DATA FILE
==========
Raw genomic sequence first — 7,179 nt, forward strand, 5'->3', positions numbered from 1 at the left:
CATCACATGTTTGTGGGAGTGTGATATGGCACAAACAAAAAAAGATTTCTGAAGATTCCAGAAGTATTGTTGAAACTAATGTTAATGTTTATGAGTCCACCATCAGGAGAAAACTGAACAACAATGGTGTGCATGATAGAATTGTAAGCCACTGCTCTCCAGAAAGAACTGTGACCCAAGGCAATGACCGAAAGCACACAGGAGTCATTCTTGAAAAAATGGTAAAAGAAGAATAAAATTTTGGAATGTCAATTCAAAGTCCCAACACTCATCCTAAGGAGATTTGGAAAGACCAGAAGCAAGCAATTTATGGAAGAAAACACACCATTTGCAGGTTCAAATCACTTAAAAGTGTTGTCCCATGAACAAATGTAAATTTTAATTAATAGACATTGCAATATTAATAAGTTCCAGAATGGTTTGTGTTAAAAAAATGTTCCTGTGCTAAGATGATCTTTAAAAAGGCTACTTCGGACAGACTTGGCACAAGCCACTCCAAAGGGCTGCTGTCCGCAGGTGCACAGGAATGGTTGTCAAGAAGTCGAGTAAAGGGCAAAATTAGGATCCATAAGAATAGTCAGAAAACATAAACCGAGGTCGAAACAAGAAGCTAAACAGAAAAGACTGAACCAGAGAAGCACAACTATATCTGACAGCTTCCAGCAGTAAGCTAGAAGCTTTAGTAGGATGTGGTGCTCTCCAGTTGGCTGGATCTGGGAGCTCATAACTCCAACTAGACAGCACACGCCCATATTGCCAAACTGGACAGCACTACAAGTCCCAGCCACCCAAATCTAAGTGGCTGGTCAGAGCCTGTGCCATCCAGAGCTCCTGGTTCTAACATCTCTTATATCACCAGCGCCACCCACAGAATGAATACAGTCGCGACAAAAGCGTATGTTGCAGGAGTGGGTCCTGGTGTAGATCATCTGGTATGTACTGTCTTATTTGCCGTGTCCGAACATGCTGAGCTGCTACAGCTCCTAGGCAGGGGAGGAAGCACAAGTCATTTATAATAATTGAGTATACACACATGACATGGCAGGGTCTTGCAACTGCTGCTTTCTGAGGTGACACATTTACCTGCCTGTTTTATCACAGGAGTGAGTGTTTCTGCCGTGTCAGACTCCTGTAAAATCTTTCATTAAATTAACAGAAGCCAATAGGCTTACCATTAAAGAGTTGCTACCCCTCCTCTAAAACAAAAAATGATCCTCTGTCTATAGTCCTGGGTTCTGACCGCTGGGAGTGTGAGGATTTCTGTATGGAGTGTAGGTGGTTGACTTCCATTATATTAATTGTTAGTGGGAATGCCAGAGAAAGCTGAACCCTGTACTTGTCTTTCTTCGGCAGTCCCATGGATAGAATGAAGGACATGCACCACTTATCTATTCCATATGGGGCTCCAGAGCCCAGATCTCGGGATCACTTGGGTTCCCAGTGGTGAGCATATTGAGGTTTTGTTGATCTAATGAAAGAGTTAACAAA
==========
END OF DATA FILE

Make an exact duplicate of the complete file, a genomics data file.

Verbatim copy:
Raw genomic sequence first — 7,179 nt, forward strand, 5'->3', positions numbered from 1 at the left:
CATCACATGTTTGTGGGAGTGTGATATGGCACAAACAAAAAAAGATTTCTGAAGATTCCAGAAGTATTGTTGAAACTAATGTTAATGTTTATGAGTCCACCATCAGGAGAAAACTGAACAACAATGGTGTGCATGATAGAATTGTAAGCCACTGCTCTCCAGAAAGAACTGTGACCCAAGGCAATGACCGAAAGCACACAGGAGTCATTCTTGAAAAAATGGTAAAAGAAGAATAAAATTTTGGAATGTCAATTCAAAGTCCCAACACTCATCCTAAGGAGATTTGGAAAGACCAGAAGCAAGCAATTTATGGAAGAAAACACACCATTTGCAGGTTCAAATCACTTAAAAGTGTTGTCCCATGAACAAATGTAAATTTTAATTAATAGACATTGCAATATTAATAAGTTCCAGAATGGTTTGTGTTAAAAAAATGTTCCTGTGCTAAGATGATCTTTAAAAAGGCTACTTCGGACAGACTTGGCACAAGCCACTCCAAAGGGCTGCTGTCCGCAGGTGCACAGGAATGGTTGTCAAGAAGTCGAGTAAAGGGCAAAATTAGGATCCATAAGAATAGTCAGAAAACATAAACCGAGGTCGAAACAAGAAGCTAAACAGAAAAGACTGAACCAGAGAAGCACAACTATATCTGACAGCTTCCAGCAGTAAGCTAGAAGCTTTAGTAGGATGTGGTGCTCTCCAGTTGGCTGGATCTGGGAGCTCATAACTCCAACTAGACAGCACACGCCCATATTGCCAAACTGGACAGCACTACAAGTCCCAGCCACCCAAATCTAAGTGGCTGGTCAGAGCCTGTGCCATCCAGAGCTCCTGGTTCTAACATCTCTTATATCACCAGCGCCACCCACAGAATGAATACAGTCGCGACAAAAGCGTATGTTGCAGGAGTGGGTCCTGGTGTAGATCATCTGGTATGTACTGTCTTATTTGCCGTGTCCGAACATGCTGAGCTGCTACAGCTCCTAGGCAGGGGAGGAAGCACAAGTCATTTATAATAATTGAGTATACACACATGACATGGCAGGGTCTTGCAACTGCTGCTTTCTGAGGTGACACATTTACCTGCCTGTTTTATCACAGGAGTGAGTGTTTCTGCCGTGTCAGACTCCTGTAAAATCTTTCATTAAATTAACAGAAGCCAATAGGCTTACCATTAAAGAGTTGCTACCCCTCCTCTAAAACAAAAAATGATCCTCTGTCTATAGTCCTGGGTTCTGACCGCTGGGAGTGTGAGGATTTCTGTATGGAGTGTAGGTGGTTGACTTCCATTATATTAATTGTTAGTGGGAATGCCAGAGAAAGCTGAACCCTGTACTTGTCTTTCTTCGGCAGTCCCATGGATAGAATGAAGGACATGCACCACTTATCTATTCCATATGGGGCTCCAGAGCCCAGATCTCGGGATCACTTGGGTTCCCAGTGGTGAGCATATTGAGGTTTTGTTGATCTAATGAAAGAGTTAACAAA